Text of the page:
So, in short. The Samberg shtick was pure Jobs imitation. And, more importantly, it wasn’t funny and was way too long.

Things got a lil’ creepy when Bezos, whose maniacal laughter I fear, decided to jump on the “I’ll present as Jobs” world. This is him introducing the new Kindle at Amazon World or whatever it’s called. What’s with the deliberate stilted pacing that’ll make any viewer go nuts. C’mon, be yourself. Smile a little during your presentation. Don’t take yourself so seriously. And quit ripping off Jobs’ style. Trust me, it ain’t flattery.

One of the comments on the above Youtube video nailed it.

I love how dramatically he reveals things a la Steve Jobs to none of the cheers typical of an Apple presentation.

mgaums 1 day ago

This one’s even better…

and not a single fuck was given that day.

That crowd seemed so unimpressed it was almost sad.

TADA KINDLE FIRE!!!!!

yeah and?

MegatronSmurf 1 day ago

Please leave Jobs alone

As Jon Stewart would say: Zuck, meet me at Camera 3 (y’know, for a 1:1) – you’re a smart guy and developers love you. I know that for a fact cos they hate to see you embarrassed. I remember what a hard time they gave Sarah Lacy when you did a terrible job answering simple questions at SXSW.

They idolize you, the same way Mac fanatics adore Steve Jobs. There are very few folks in our tech world, who commands that adulation. You’re finally creating products that restore a sense of childlike wonder (more on Timeline later).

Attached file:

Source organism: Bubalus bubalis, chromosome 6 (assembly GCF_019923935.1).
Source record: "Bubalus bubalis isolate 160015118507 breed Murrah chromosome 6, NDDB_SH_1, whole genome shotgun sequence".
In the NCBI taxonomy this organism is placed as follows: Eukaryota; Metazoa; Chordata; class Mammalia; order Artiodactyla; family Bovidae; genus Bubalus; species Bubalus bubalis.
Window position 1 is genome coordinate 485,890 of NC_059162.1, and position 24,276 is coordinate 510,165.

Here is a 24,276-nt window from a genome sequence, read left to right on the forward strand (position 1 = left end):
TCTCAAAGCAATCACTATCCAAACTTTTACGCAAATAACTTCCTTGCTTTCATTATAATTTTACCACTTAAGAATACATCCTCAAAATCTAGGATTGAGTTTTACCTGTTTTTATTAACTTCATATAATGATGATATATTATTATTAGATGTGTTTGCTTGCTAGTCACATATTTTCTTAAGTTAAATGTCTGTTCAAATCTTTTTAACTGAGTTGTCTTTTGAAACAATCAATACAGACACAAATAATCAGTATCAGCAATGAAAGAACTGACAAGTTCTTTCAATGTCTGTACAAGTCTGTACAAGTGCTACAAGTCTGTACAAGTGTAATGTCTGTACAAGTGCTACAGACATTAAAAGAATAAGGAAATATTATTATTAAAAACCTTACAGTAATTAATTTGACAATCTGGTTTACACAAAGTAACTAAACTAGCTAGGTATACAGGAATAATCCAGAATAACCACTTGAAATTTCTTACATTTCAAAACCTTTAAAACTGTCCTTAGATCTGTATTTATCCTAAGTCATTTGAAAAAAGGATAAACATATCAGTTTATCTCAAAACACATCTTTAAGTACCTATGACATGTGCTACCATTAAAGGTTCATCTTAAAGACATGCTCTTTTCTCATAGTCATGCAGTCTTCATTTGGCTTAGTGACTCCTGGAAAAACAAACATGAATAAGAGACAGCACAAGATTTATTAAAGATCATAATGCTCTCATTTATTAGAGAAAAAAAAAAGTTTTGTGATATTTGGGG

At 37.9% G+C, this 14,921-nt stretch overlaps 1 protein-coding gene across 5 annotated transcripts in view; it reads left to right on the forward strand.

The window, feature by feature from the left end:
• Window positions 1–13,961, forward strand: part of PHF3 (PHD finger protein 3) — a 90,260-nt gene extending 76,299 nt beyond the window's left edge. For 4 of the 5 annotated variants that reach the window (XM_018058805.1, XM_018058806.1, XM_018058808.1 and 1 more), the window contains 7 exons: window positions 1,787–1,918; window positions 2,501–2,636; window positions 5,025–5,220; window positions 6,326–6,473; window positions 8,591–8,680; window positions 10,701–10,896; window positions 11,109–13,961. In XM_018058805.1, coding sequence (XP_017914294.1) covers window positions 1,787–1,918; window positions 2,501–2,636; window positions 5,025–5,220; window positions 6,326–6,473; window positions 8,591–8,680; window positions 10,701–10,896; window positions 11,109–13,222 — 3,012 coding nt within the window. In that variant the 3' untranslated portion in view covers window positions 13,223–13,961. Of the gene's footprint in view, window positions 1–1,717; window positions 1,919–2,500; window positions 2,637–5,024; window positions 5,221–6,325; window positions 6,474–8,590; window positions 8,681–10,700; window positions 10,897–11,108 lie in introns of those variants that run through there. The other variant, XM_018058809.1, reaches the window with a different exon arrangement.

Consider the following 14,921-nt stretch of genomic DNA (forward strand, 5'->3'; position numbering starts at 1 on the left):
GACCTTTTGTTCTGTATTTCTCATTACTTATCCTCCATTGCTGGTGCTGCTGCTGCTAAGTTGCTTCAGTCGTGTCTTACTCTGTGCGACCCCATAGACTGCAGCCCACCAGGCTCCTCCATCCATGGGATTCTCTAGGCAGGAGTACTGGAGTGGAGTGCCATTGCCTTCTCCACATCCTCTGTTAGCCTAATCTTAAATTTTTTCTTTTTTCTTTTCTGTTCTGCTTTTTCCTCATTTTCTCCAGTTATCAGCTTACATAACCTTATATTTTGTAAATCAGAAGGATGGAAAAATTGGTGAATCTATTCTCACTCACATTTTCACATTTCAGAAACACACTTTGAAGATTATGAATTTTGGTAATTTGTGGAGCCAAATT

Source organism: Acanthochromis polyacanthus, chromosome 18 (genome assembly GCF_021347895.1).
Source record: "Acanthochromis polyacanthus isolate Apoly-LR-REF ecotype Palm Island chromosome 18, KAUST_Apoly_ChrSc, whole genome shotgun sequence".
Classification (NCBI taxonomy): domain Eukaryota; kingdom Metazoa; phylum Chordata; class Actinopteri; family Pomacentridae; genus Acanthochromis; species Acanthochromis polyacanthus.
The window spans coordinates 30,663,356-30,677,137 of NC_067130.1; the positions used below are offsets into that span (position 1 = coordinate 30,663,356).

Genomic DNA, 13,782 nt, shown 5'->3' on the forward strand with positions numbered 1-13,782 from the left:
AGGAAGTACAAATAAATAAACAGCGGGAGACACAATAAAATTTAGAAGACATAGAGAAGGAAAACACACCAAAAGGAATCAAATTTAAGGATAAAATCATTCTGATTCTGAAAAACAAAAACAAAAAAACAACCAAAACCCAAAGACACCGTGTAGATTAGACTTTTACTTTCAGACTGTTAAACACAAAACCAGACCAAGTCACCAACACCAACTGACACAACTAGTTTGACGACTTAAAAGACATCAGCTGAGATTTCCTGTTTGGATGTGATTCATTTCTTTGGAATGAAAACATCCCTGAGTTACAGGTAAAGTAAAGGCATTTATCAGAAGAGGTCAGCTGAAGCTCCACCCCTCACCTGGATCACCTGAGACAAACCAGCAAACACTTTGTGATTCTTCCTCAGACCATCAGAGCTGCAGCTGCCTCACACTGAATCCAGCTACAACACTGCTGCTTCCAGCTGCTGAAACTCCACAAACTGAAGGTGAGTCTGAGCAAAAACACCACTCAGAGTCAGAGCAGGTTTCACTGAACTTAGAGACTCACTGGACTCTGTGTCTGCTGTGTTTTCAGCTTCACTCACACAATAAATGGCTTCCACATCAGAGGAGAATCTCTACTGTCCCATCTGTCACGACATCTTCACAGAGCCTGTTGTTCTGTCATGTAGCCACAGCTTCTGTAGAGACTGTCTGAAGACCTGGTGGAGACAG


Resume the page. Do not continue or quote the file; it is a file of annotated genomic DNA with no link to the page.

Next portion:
That doesn’t mean you can replace a black turtleneck sweater with a North Face jacket, sneakers with Adidas flip flops, Noah Wyle with Andy Samberg and turn into tech world’s great Houdini.

So, stick with creating great products, figuring out what works best for you on stage in your own unique way (it takes a while) and don’t let your handlers play you around.

And, I’ll let Jobs himself describe why a f8 or Amazon presentation will never be a Jobs presentation.

The problem with Microsoft is that they just have no taste. Absolutely no taste.
In a sense that they don’t think of original ideas.
So, I guess, I’m saddened not by their success. I’ve no problem with their success.
They’ve earned their success.
I have a problem that they make really third-rate products (replace with presentation).

There’ll never be another Jobs. You know that. So, quit trying.

Filed under: Best-of, Jeff Bezos, Leadership Communication, Mark Zuckerberg, Public Relations, Public Speaking, Steve Jobs, , , ,